Stroke Management: Physiotherapy for Paralysis

There are several different approaches to physiotherapy treatment after stroke. These can broadly be divided into approaches that are based on neurophysiological, motor learning, or orthopedic principles.

Some physiotherapists base their treatment on a single approach, whereas others use a mixture of components from a number of different approaches.

Paralysis is the result of damage to the nervous system especially the spinal cord. Paralysis can be due to many reasons that can range from injury, accidents and diseases. The most common reason for paralysis is the stroke which has the ability to injure the brain and obstruct the relationship with the spinal cord.

The main causes of paralysis are

  • Spinal cord injury
  • Multiple sclerosis
  • Cerebral palsy
  • Post-polio syndrome
  • Neurofibromatosis
  • Traumatic brain injury
  • Birth defects

Our sense of movement is controlled by the communication between the sensory nerves and the central nervous system. Disruption of the communication of nerve impulses anywhere along the pathway from the brain to the muscle can impair control of muscle movement and cause muscle weakness and loss of coordination. Muscle weakness can progress to paralysis. Paralysis symptoms can occur anywhere in the body.

Some of the symptoms of paralysis attack are:

  • Loss of consciousness
  • Clumsiness and numbness
  • A Severe headache
  • Difficulty breathing
  • Drooling
  • Cognitive difficulties, difficulty writing or speaking
  • Changes in mood or behaviour
  • Loss of bladder or bowel control
  • Loss or changes in vision and/or hearing
  • Nausea with or without vomiting

It comes in many forms, and the extent to which a person is immobilised may change over time as physiotherapy, changes in health and sheer luck alter the way the body responds to physical damage. Typically paralysis is divided into four categories, though there are uncountable ways that the body can be injured. The four types of paralysis are:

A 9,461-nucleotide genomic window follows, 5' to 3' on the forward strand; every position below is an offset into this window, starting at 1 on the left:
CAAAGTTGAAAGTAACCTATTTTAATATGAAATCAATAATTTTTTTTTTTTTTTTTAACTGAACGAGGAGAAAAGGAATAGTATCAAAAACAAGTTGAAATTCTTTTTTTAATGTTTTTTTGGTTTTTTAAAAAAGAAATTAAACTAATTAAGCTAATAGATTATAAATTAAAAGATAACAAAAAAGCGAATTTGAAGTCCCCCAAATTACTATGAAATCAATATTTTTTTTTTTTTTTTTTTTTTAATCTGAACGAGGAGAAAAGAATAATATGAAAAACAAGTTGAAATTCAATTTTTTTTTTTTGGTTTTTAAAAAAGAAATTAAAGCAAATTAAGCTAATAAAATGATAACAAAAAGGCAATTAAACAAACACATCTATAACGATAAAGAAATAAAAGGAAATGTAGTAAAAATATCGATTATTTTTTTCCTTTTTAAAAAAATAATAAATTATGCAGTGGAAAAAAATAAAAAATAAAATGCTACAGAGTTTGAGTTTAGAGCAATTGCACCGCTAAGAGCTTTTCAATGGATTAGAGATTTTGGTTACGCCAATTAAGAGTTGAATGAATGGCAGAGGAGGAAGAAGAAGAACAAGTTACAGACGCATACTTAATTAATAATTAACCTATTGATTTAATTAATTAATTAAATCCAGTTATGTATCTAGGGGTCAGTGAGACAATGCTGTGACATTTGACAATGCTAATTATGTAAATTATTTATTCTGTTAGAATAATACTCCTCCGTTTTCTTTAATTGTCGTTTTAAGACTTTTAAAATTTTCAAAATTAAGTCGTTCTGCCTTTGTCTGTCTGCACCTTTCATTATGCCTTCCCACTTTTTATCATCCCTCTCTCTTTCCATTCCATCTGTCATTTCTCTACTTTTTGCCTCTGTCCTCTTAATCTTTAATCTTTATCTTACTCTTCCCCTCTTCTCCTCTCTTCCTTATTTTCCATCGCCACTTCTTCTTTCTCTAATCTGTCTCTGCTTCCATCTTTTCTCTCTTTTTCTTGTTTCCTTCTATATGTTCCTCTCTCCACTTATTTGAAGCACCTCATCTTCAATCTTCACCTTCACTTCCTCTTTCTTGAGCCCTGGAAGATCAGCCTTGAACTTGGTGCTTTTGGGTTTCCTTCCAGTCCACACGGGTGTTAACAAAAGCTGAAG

1. Monoplegia – paralysis accompanied with involuntary tremors.
  2. Hemiplagia – paralysis of the one side of the body – face, arms and legs.
  3. Paraplegia – paralysis of the lower half of the body.
  4. Quadriplegia – paralysis of the arms and legs.


Monoplegia is a paralysis that denotes partial or complete loss of voluntary motor function in one limb. Monoplegia affected people retain control over the rest of their body, but cannot move or feel sensations in the affected limb.


Hemiplegia affects an arm and a leg on the same side of the body. Hemiplegia often begins with a sensation of pins and needles, progresses to muscle weakness, and then to complete paralysis.


Paraplegia is a spinal cord injury that paralyses the lower limbs. It is a result of severe damage to the spinal cord and the nervous system. It mainly affects the trunk, legs, and the pelvic region, resulting in loss of movement. The affected people cannot walk, move their legs, or feel anything below the waist. Paraplegics are able to regain some functioning with physiotherapy, which works to retrain the brain and spinal cord to work around limitations while strengthening muscles and nerve connections.


Quadriplegia or Tetraplegia is a medical condition in which the lower extremities, upper extremities, and almost the entire trunk/torso get paralysed. Some people with quadriplegia spontaneously regain some or all functioning, while others slowly retrain their brains and bodies through dedicated physiotherapy and exercise.

The physiotherapy treatment provided for paralysis will be dependent upon the cause and severity of the symptoms. This will be established by a thorough subjective and objective neurological assessment in the clinic or in the home environment.

Following the assessment, there will be the opportunity to discuss your goals and expectations of physiotherapy treatment.

Physiotherapy treatment for paralysis may focus on:

  • Muscle strengthening
  • Stretches to maintain muscle length and joint range of motion
  • Core stability exercises
  • Dynamic balance work
  • Transfer practice
  • Re-education of walking pattern
  • Sensory stimulation
  • Facilitation of return to hobbies/driving/work
  • Use of gymnasium facilities
  • Use of hydrotherapy pool
  • Functional electrical stimulation
  • Provision of walking aids and equipment
  • Carer education

The benefits of physiotherapy are:

  • Increased muscle strength
  • Maintain range of movement and muscle length
  • Improved core stability
  • Improved sitting/standing balance
  • Improved coordination and sensation
  • Improved posture

Improved walking pattern and stamina

  • Improved ability to carry out day to day activities
  • Exercises to complete at home independently or with family

To book an appointment at PCA for your stroke care call 0813 028 0496

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